Eliminating diet soda from your beverage arsenal will help protect your bones. Moreover, despite the word “diet”, these drinks may actually cause weight gain and be harmful to your health. On a given day, about half of Americans drink a sugar-sweetened beverage, and one in five drink a diet soda or other artificially sweetened beverage.1, 2 Soda consumption has previously been associated with lower bone mineral density in women and children3, 4 and one notable study focused specifically on the effects of diet soda on bone health. The authors commented that this research was sparked by the observation that diet soda drinking behaviors are often different than regular (sugar-sweetened) soda drinking behaviors. Women often use diet sodas in an effort to avoid weight gain, either to stave off hunger between meals or as a replacement for calorie-containing beverages. Many women drink over 20 diet sodas per week.5
These researchers discovered that parathyroid hormone (PTH) concentrations rise strongly following diet soda consumption. The job of this hormone is to increase blood calcium when it starts to get too low by stimulating bone breakdown. As a result, calcium is removed from bone.
In the study, women aged 18-40 were given 24 ounces of either diet cola or water on two consecutive days, and urinary calcium content was measured for three hours. Women who drank diet cola did indeed excrete more calcium in their urine compared to women who drank water. The authors concluded that this calcium loss may underlie the observed connection between soda drinking and low bone mineral density. 5
Although caffeine is known to increase calcium excretion and promote bone loss,6 caffeine is likely not the only bone-harming ingredient in sodas. A 2006 study in the American Journal of Clinical Nutrition found consistent associations between low bone mineral density and caffeinated and non-caffeinated cola (both regular and diet), but not other carbonated beverages.4 One major difference between the two is the phosphoric acid in colas, absent from most other carbonated beverages.
In the Western diet, phosphorus is commonly consumed in excess – at about 3 times the recommended levels, whereas dietary calcium often low. Phosphorus intake is increasing over time in the U.S., in part due to phosphorus-containing additives in foods and beverages, such as colas, commercial salad dressings and meat products. Although phosphorus is an important component of bone mineral, a high dietary ratio of phosphorus to calcium can alter mineral metabolism and increase bone breakdown, leading to lower bone mineral density. 7 Studies in which women were given increasing quantities of dietary phosphorus found increases in markers of bone breakdown and decreases in markers of bone formation.8, 9 Therefore it is likely that the phosphorus content of colas is the trigger for calcium loss.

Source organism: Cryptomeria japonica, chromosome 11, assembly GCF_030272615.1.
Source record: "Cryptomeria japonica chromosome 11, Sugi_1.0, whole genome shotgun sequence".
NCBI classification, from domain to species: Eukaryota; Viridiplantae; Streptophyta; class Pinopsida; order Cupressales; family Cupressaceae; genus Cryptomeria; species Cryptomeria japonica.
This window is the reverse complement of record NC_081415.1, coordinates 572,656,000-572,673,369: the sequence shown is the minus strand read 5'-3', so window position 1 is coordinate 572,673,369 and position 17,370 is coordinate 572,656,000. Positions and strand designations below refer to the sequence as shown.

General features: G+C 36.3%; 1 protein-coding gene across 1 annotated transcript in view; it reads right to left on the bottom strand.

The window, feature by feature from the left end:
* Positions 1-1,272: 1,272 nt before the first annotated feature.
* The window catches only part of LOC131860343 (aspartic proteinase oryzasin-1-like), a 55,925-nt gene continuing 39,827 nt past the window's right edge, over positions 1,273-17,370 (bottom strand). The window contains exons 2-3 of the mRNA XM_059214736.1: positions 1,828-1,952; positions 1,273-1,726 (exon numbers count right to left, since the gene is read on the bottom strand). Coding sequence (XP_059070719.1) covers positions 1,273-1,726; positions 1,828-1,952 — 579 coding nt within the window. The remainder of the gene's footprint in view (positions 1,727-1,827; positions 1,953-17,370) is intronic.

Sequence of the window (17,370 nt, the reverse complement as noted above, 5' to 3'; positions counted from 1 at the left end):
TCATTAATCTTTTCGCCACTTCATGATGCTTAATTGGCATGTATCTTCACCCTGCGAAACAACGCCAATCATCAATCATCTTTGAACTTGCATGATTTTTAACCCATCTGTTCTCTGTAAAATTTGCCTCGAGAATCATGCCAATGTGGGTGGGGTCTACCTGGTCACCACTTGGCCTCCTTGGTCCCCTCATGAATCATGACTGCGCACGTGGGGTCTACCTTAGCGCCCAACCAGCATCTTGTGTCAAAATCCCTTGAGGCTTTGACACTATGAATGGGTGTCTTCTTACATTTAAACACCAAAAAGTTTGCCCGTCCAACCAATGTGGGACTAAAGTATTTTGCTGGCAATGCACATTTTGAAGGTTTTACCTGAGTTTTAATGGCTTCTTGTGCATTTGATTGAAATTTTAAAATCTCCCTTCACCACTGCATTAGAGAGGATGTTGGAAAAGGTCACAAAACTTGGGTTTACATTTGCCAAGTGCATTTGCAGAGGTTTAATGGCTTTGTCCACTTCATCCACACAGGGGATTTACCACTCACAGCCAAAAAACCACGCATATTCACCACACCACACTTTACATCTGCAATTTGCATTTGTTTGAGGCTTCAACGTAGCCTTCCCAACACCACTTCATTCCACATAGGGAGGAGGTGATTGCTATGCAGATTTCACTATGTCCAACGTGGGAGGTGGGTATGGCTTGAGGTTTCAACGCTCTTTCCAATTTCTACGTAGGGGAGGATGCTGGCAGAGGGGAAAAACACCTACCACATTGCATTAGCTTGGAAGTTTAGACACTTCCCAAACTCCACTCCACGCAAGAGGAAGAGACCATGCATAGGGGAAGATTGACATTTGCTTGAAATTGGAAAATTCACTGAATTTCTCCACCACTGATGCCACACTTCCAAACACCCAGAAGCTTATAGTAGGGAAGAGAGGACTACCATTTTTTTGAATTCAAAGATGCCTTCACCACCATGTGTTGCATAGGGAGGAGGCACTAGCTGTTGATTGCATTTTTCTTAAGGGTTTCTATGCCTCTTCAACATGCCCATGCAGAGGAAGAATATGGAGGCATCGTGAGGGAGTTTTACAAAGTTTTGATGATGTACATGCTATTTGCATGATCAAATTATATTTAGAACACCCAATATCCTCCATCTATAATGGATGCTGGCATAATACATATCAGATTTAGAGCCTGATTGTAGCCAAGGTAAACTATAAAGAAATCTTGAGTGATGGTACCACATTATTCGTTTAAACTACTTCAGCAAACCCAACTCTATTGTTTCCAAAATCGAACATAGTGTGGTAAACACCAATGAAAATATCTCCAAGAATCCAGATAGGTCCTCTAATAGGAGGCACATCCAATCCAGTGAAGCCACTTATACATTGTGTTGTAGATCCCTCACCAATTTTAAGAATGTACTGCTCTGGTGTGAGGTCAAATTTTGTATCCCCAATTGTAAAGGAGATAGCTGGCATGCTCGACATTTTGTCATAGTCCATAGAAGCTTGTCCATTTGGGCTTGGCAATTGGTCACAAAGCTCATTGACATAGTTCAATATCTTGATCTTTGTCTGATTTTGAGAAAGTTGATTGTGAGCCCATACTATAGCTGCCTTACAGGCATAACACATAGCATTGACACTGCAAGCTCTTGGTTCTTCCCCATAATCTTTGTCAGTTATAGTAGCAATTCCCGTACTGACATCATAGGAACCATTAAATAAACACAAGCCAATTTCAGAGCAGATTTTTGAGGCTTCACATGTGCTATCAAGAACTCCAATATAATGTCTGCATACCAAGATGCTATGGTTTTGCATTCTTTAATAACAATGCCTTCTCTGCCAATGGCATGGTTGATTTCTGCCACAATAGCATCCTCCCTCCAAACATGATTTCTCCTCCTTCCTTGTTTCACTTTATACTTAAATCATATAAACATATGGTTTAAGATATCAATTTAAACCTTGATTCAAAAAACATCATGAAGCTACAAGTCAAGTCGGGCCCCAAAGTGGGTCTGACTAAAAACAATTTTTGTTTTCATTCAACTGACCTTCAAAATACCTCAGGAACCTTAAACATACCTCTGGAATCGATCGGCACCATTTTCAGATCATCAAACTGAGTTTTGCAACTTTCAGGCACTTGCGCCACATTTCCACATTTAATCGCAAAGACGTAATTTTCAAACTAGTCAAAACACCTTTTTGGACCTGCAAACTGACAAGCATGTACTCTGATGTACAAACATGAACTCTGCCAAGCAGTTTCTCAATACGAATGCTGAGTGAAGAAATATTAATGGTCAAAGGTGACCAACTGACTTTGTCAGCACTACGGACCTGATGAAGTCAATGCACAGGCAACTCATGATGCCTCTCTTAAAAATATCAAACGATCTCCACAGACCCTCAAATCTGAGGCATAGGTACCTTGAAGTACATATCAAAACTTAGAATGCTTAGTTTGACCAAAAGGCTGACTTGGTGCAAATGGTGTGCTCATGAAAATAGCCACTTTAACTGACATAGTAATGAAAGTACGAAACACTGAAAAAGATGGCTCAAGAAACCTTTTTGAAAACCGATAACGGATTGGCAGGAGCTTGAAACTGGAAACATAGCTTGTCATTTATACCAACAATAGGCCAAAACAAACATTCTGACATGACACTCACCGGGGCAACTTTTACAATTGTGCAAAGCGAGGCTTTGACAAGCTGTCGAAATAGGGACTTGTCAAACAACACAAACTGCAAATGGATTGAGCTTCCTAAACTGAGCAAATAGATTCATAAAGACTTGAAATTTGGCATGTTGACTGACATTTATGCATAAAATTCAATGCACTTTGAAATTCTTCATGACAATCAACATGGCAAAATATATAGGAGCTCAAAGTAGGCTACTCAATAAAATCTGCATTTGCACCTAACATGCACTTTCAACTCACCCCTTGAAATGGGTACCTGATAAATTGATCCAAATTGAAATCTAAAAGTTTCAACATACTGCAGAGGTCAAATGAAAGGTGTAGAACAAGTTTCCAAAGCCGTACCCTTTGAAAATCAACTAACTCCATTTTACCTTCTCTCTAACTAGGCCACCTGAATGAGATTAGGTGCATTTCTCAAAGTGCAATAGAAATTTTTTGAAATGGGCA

There is nothing healthy about diet soda, and the evidence suggests that it does not help with weight loss anyway.10 Diet soda is simply water with artificial sweeteners and other additives, such as phosphoric acid.
The safety of artificial sweeteners is questionable, and their intense sweetness disrupts the body’s natural connection between taste and nourishment, promoting weight gain.11 Diet sodas weaken our bones and are linked to kidney dysfunction, obesity and diabetes.12, 13 Furthermore, a study on older adults who drank diet soda daily had a 43 percent increased risk of heart attack or stroke compared to those that never drank diet soda.14